Step 1: littleBits DIY Smart Thermostat
Monitor and control the temperature of your home remotely. Transform your average household thermostat into a smart thermostat, kind of like nest. Now you can use your smartphone to get real time temperature readouts from your home and change the temperature from anywhere, whether you are across the world or sitting on the couch.
*Note: The temperature sensor is coming soon. Stay tuned!
Make this project with littleBits
littleBits is the easiest and most extensive way to learn and prototype with electronics. We are making hardware limitless with our award-winning, ever-growing library of electronic modules, ranging from the very simple (power, sensors, LED) to the very complex (wireless, programmable). This project uses the littleBits cloudBit (TM). The cloudBit lets you connect any device to the internet, turning any object into an internet connected device in a snap – no soldering, wiring or programming required. Instructions for setting up the cloudBit can be found here.
How it works:
There are two number modules in this circuit, one which displays the the current temperature in your home, and the other which displays the desired temperature you set. The current temperature in your home is read by the temperature sensor and transmitted through the first Arduino module to the cloudBit. In Cloud Control, you can view the temperature readout under the “receive signal” tab.
The desired temperature can either be controlled through Cloud Control with the cloudBit or manually with the dimmer. Because these two inputs will often be set to different temperatures, the second Arduino module decides which input was most recently changed by you and sends that signal to the first Arduino. This module compares this value to the analog value coming in from the temperature sensor. Based on the difference of this comparison, the Arduino will either tell the servo to turn on or off. The servo activates the mechanism in a traditional thermostat that controls the temperature in your home. For example, if the current temperature of your home is 80 degrees Fahrenheit, and you set it to be 70 degrees Fahrenheit, the Arduino will turn the servo on until the current temperature comes down to 70 degrees Fahrenheit, thus equalizing the inputs.
Use IFTTT to program your thermostat to maintain certain temperatures throughout the day. IFTTT is a service that lets you connect to different web apps through simple conditional statements. For example, when you are away from home during the day, it is ok if the temp reaches up to 80 degrees Fahrenheit, but when you are home after 5 pm, you want it to stay around 70 degrees Fahrenheit.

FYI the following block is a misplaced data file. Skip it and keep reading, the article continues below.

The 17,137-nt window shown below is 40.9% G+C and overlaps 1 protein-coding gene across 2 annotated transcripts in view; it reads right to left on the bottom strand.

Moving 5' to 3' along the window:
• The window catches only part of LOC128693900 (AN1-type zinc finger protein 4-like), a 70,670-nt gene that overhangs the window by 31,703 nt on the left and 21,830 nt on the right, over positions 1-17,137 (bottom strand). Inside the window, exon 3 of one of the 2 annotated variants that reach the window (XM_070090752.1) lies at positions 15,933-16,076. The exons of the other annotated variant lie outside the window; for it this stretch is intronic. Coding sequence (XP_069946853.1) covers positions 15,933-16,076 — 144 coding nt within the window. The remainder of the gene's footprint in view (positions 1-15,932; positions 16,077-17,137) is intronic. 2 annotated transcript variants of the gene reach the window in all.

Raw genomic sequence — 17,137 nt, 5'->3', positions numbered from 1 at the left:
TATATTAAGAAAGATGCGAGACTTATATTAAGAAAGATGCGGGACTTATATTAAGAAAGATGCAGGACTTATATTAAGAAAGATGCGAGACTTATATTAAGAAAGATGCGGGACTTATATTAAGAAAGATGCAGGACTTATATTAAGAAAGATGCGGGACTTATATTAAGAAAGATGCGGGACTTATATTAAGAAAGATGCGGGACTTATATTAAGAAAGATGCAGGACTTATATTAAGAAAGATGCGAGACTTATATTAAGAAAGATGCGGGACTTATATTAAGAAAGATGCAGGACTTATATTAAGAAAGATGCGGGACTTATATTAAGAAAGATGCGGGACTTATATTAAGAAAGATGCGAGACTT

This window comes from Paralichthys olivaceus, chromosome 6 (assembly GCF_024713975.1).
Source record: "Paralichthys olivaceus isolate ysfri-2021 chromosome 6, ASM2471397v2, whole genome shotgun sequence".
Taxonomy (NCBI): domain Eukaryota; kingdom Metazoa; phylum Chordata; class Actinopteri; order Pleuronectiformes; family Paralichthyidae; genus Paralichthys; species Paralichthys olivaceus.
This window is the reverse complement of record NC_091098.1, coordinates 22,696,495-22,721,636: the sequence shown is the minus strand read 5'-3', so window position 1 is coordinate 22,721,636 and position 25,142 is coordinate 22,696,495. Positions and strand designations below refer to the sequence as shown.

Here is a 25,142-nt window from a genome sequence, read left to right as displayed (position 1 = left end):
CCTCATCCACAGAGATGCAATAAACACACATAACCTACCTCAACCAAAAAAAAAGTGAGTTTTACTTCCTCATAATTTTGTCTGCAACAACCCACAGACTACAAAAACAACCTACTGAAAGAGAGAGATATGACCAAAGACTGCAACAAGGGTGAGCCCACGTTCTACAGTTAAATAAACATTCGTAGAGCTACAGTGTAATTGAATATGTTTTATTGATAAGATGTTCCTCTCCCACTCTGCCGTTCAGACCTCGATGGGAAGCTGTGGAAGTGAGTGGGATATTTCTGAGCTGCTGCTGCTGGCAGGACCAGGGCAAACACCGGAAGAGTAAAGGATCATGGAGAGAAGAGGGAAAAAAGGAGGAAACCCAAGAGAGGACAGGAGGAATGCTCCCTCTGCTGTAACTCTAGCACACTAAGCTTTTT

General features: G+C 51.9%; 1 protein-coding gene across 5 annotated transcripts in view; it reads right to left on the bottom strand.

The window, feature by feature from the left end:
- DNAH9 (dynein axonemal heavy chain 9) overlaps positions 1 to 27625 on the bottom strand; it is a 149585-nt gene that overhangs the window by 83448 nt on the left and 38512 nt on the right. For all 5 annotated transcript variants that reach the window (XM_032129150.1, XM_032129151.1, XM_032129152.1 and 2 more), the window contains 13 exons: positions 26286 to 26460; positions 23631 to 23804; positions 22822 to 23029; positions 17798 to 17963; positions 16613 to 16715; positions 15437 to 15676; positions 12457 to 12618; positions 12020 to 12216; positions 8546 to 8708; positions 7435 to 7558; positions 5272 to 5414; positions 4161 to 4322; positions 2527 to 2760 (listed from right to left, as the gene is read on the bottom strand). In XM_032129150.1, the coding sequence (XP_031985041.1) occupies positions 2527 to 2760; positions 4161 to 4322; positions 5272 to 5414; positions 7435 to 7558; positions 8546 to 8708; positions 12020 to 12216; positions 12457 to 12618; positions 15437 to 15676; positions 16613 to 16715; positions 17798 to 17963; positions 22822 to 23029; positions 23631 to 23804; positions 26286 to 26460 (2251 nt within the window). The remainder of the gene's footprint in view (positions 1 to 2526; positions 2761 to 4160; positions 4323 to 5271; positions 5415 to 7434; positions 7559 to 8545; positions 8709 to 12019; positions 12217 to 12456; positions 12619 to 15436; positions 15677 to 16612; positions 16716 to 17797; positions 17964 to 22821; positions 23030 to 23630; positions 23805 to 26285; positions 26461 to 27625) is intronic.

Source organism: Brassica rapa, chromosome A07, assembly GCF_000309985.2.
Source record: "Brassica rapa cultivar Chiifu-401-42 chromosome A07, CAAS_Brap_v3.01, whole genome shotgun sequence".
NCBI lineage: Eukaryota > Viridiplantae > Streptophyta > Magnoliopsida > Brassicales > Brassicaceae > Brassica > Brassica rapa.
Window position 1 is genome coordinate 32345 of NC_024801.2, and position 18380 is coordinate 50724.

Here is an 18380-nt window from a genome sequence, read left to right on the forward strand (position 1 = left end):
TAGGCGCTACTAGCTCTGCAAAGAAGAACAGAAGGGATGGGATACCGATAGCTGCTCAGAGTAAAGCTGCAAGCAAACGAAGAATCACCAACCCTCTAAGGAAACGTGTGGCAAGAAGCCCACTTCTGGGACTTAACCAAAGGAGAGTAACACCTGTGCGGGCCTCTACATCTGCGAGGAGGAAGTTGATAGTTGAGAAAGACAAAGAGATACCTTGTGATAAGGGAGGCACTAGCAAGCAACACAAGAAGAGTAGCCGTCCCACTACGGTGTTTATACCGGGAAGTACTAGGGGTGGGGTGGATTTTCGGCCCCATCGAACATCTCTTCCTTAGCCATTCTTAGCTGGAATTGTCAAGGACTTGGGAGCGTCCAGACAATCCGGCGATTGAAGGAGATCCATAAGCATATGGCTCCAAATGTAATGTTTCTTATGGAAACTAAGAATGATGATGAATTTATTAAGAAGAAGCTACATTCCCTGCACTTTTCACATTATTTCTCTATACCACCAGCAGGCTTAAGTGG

The button, latch, and LED at the top of the circuit act as an on/off switch for the thermostat. When this part of the circuit is on, the Arduino runs its program. When the button turns the latch off, the Arduino stops adjusting the servo (but you can still read the current temperature from the number module or from Cloud Control).
Bits You Will Need:
littleBits cloudBit™ x 1
littleBits Latch x 1
littleBits Servo x 1
littleBits Wire x 4
Other Materials Used:
Files You Will Need:
Step 2: Set up your cloudBit
You'll find the instructions for setting up the cloudBit here.
Step 3: Assemble the circuit
Assemble the circuit using the image as a guide.
Step 4: Load your code onto each Arduino
Input_Control should be loaded onto the Arduino labeled #1 in the diagram. This Arduino will decide whether to read the set temperature from the dimmer or from the cloudBit. Essentially, the code chooses whichever input was most recently changed.
Temperature_Control should be loaded onto Arduino #2. This Arduino reads the current temperature, compares it to the set temperature, and then turns your heater or AC on or off.
Step 5: Prepare your thermostat
You have two basic options for how to use the circuit you just built to turn a simple thermostat into a smart, internet-connected one.
The simplest way is to use the servo to adjust the temperature switch like we did in this image. If your thermostat doesn’t have an easily accessible switch (or if you just like to open things up and take them apart) you can also replace the switch with a servo. See the next step for how we did that.
Step 6: Prep your thermostat (part 2)
We used a very basic thermostat from the hardware store. It uses a temperature responsive metal coil to turn your AC/heater on and off (see image).
This kind of thermostat is perfect for this project because the metal coil is essentially just an on/off switch. We replaced the metal coil with our servo so we could control the thermostat with our new circuit.
Step 7: Remove the coil
First, open up your thermostat and remove the metal coil and any levers attached to it.
There should be a contact on the end of the metal coil that is attached to a wire. Keep this piece connected to the wire. It’s what turns the switch on and off when the coil moves.
Step 8: Add the servo
Connect a power module to the servo so that it will go to its 0% power position and hold there.
Attach the swing arm (template included above) to the servo with a screw and washer. Run a 3mm machine screw through the swing arm and then attach the thermostat’s contact to the end of it as shown in the images.
Glue the servo to the thermostat so that the contact can swing from one end of the switch to the other.
Step 9: Adjust the servo swing in your Arduino code
To change how far the servo turns, adjust the variables servoTempHigh and servoTempLow in the Temperature_Control code. If you try to turn the servo too far, it will wear them out over time, so only turn them as much as you need to touch each of the ends of the switch.
Step 10: Attach thermostat to the wall
Wire your thermostat to the wall according to the manufacturer’s instructions and you’re ready to go!